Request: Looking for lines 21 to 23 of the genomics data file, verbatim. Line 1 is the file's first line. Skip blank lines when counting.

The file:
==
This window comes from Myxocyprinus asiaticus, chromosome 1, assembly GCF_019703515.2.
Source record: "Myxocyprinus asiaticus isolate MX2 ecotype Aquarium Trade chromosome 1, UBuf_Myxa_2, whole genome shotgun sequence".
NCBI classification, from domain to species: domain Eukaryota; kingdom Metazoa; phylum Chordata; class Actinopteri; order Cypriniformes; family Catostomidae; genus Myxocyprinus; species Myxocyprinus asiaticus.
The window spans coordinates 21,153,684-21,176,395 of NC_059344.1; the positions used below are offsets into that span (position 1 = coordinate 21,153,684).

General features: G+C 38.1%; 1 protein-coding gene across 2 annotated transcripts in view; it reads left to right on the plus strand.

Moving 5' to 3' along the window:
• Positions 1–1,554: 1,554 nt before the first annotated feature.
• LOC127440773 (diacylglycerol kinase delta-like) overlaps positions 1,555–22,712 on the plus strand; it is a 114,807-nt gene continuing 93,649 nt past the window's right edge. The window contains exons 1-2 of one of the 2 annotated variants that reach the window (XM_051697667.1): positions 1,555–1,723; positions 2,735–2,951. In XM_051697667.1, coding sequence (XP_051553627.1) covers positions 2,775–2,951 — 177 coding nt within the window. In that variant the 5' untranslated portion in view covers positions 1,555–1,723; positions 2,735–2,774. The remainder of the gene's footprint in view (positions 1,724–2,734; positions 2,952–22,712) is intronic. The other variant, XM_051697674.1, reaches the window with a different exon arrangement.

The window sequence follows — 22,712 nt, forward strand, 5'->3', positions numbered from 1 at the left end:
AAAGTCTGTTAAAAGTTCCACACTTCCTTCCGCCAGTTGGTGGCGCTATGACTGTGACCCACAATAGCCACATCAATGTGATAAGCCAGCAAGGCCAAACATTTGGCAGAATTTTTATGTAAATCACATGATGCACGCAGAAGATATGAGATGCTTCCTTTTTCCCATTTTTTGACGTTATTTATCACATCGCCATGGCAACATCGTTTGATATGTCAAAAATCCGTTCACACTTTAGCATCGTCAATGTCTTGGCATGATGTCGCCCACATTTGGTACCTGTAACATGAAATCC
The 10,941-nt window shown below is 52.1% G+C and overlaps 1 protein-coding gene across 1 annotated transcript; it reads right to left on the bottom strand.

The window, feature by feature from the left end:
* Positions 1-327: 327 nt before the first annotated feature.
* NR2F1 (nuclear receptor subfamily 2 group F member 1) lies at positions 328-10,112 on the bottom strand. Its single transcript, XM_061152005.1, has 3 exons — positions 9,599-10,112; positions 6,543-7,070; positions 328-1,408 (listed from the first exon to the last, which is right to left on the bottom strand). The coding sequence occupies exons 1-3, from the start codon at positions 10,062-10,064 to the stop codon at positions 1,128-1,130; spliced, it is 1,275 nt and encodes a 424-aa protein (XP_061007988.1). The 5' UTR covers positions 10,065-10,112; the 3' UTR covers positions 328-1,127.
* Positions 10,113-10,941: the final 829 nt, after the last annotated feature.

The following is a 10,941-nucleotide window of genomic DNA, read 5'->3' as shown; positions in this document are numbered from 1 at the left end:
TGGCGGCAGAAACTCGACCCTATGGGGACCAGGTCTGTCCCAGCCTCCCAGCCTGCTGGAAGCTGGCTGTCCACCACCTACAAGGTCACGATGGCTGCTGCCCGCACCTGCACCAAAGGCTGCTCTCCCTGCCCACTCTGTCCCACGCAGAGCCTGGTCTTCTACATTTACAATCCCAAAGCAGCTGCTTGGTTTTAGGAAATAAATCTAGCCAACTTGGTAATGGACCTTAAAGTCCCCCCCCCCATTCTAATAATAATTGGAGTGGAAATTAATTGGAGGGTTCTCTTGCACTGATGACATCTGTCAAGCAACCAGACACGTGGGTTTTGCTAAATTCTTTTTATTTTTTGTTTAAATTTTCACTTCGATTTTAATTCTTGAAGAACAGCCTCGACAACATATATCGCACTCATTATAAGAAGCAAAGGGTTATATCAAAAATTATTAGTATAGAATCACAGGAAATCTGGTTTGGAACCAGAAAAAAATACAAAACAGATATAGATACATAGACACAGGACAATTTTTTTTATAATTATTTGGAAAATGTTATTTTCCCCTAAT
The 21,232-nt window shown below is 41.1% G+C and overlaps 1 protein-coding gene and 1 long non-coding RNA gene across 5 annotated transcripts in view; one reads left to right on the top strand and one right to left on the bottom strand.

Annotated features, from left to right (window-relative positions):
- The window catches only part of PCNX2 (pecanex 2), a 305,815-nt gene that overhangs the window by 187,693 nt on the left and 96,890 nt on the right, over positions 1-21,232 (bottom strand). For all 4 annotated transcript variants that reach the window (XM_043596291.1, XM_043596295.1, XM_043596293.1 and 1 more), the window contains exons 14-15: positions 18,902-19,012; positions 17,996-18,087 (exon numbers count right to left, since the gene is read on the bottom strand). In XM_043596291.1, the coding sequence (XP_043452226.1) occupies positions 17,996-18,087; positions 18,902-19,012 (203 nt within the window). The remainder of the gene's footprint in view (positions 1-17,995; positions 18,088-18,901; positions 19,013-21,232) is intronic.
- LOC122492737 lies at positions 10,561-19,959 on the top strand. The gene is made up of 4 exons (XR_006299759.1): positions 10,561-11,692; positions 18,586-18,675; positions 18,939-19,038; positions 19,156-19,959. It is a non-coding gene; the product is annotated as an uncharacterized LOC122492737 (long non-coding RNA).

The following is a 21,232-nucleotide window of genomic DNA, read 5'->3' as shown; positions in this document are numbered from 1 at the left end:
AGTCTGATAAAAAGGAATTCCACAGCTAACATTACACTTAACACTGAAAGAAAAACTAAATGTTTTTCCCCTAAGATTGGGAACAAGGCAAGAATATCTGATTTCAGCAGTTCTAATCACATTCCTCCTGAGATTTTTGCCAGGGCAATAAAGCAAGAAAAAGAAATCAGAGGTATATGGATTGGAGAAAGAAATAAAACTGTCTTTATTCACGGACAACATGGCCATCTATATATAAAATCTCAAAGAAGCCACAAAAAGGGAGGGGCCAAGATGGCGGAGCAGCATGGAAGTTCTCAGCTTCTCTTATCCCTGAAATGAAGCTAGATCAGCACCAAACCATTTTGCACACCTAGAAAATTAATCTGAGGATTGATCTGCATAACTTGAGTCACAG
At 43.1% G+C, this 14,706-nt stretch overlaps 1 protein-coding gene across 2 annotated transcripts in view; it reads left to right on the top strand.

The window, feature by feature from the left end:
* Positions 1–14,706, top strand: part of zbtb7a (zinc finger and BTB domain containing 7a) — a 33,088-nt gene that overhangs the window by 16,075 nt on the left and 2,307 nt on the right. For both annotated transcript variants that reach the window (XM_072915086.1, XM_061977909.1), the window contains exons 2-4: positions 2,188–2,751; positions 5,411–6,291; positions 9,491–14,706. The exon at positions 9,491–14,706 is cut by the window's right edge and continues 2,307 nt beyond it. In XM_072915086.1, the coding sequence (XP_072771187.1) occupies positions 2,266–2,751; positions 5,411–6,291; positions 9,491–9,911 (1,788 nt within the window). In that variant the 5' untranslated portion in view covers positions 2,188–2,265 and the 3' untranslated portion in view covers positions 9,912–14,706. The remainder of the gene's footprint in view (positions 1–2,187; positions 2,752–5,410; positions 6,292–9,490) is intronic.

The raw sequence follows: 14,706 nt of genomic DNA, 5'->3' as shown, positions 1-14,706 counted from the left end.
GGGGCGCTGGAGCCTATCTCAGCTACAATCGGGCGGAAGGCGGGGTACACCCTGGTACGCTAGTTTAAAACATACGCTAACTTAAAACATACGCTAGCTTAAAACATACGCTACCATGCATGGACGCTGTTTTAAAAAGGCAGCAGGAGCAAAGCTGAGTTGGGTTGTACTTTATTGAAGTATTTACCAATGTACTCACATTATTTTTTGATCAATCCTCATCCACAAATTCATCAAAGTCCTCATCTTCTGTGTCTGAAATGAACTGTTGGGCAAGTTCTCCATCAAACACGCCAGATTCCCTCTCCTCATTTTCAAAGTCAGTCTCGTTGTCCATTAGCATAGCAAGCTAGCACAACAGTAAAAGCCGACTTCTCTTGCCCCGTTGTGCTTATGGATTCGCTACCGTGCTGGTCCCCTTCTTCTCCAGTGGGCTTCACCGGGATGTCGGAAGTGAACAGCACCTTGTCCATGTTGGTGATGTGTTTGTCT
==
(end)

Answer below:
- LOC122492737 lies at positions 10,561-19,959 on the top strand. The gene is made up of 4 exons (XR_006299759.1): positions 10,561-11,692; positions 18,586-18,675; positions 18,939-19,038; positions 19,156-19,959. It is a non-coding gene; the product is annotated as an uncharacterized LOC122492737 (long non-coding RNA).

The following is a 21,232-nucleotide window of genomic DNA, read 5'->3' as shown; positions in this document are numbered from 1 at the left end:
AGTCTGATAAAAAGGAATTCCACAGCTAACATTACACTTAACACTGAAAGAAAAACTAAATGTTTTTCCCCTAAGATTGGGAACAAGGCAAGAATATCTGATTTCAGCAGTTCTAATCACATTCCTCCTGAGATTTTTGCCAGGGCAATAAAGCAAGAAAAAGAAATCAGAGGTATATGGATTGGAGAAAGAAATAAAACTGTCTTTATTCACGGACAACATGGCCATCTATATATAAAATCTCAAAGAAGCCACAAAAAGGGAGGGGCCAAGATGGCGGAGCAGCATGGAAGTTCTCAGCTTCTCTTATCCCTGAAATGAAGCTAGATCAGCACCAAACCATTTTGCACACCTAGAAAATTAATCTGAGGATTGATCTGCATAACTTGAGTCACAG